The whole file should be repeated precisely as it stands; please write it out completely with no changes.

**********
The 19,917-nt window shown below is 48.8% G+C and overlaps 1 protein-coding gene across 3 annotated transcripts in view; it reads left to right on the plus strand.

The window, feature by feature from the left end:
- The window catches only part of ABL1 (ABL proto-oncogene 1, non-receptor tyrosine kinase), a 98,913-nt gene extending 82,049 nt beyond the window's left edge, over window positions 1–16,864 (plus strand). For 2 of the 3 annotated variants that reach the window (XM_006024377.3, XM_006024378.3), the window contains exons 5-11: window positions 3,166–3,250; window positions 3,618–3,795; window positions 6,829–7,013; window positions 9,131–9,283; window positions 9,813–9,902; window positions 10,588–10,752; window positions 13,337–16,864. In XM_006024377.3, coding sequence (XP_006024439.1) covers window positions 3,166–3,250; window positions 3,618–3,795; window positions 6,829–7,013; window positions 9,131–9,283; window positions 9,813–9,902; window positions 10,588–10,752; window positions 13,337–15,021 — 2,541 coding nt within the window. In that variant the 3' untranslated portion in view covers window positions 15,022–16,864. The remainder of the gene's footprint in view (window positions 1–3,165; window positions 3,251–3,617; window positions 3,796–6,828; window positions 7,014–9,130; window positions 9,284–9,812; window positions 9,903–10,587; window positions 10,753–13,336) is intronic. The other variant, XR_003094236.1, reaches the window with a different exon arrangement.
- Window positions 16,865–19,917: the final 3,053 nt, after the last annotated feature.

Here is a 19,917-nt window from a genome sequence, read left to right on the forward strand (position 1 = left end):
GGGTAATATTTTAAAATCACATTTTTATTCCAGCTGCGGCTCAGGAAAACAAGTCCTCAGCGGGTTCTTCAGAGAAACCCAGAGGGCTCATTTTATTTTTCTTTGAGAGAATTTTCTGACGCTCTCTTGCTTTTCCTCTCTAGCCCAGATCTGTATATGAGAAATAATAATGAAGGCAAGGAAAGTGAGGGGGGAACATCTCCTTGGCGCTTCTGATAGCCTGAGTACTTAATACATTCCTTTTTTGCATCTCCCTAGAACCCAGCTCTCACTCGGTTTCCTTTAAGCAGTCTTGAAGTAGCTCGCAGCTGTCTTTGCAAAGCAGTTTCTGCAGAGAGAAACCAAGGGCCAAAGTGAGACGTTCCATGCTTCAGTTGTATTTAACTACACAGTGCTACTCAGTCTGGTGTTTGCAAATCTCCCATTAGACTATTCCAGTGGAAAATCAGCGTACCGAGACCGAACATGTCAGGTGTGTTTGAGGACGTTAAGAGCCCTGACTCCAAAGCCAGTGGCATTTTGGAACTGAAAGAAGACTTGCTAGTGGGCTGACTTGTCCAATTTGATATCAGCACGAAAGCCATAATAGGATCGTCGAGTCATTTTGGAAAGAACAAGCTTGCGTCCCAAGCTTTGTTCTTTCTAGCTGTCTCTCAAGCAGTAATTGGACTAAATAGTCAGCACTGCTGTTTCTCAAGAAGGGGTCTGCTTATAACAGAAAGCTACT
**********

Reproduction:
The 19,917-nt window shown below is 48.8% G+C and overlaps 1 protein-coding gene across 3 annotated transcripts in view; it reads left to right on the plus strand.

The window, feature by feature from the left end:
- The window catches only part of ABL1 (ABL proto-oncogene 1, non-receptor tyrosine kinase), a 98,913-nt gene extending 82,049 nt beyond the window's left edge, over window positions 1–16,864 (plus strand). For 2 of the 3 annotated variants that reach the window (XM_006024377.3, XM_006024378.3), the window contains exons 5-11: window positions 3,166–3,250; window positions 3,618–3,795; window positions 6,829–7,013; window positions 9,131–9,283; window positions 9,813–9,902; window positions 10,588–10,752; window positions 13,337–16,864. In XM_006024377.3, coding sequence (XP_006024439.1) covers window positions 3,166–3,250; window positions 3,618–3,795; window positions 6,829–7,013; window positions 9,131–9,283; window positions 9,813–9,902; window positions 10,588–10,752; window positions 13,337–15,021 — 2,541 coding nt within the window. In that variant the 3' untranslated portion in view covers window positions 15,022–16,864. The remainder of the gene's footprint in view (window positions 1–3,165; window positions 3,251–3,617; window positions 3,796–6,828; window positions 7,014–9,130; window positions 9,284–9,812; window positions 9,903–10,587; window positions 10,753–13,336) is intronic. The other variant, XR_003094236.1, reaches the window with a different exon arrangement.
- Window positions 16,865–19,917: the final 3,053 nt, after the last annotated feature.

Here is a 19,917-nt window from a genome sequence, read left to right on the forward strand (position 1 = left end):
GGGTAATATTTTAAAATCACATTTTTATTCCAGCTGCGGCTCAGGAAAACAAGTCCTCAGCGGGTTCTTCAGAGAAACCCAGAGGGCTCATTTTATTTTTCTTTGAGAGAATTTTCTGACGCTCTCTTGCTTTTCCTCTCTAGCCCAGATCTGTATATGAGAAATAATAATGAAGGCAAGGAAAGTGAGGGGGGAACATCTCCTTGGCGCTTCTGATAGCCTGAGTACTTAATACATTCCTTTTTTGCATCTCCCTAGAACCCAGCTCTCACTCGGTTTCCTTTAAGCAGTCTTGAAGTAGCTCGCAGCTGTCTTTGCAAAGCAGTTTCTGCAGAGAGAAACCAAGGGCCAAAGTGAGACGTTCCATGCTTCAGTTGTATTTAACTACACAGTGCTACTCAGTCTGGTGTTTGCAAATCTCCCATTAGACTATTCCAGTGGAAAATCAGCGTACCGAGACCGAACATGTCAGGTGTGTTTGAGGACGTTAAGAGCCCTGACTCCAAAGCCAGTGGCATTTTGGAACTGAAAGAAGACTTGCTAGTGGGCTGACTTGTCCAATTTGATATCAGCACGAAAGCCATAATAGGATCGTCGAGTCATTTTGGAAAGAACAAGCTTGCGTCCCAAGCTTTGTTCTTTCTAGCTGTCTCTCAAGCAGTAATTGGACTAAATAGTCAGCACTGCTGTTTCTCAAGAAGGGGTCTGCTTATAACAGAAAGCTACT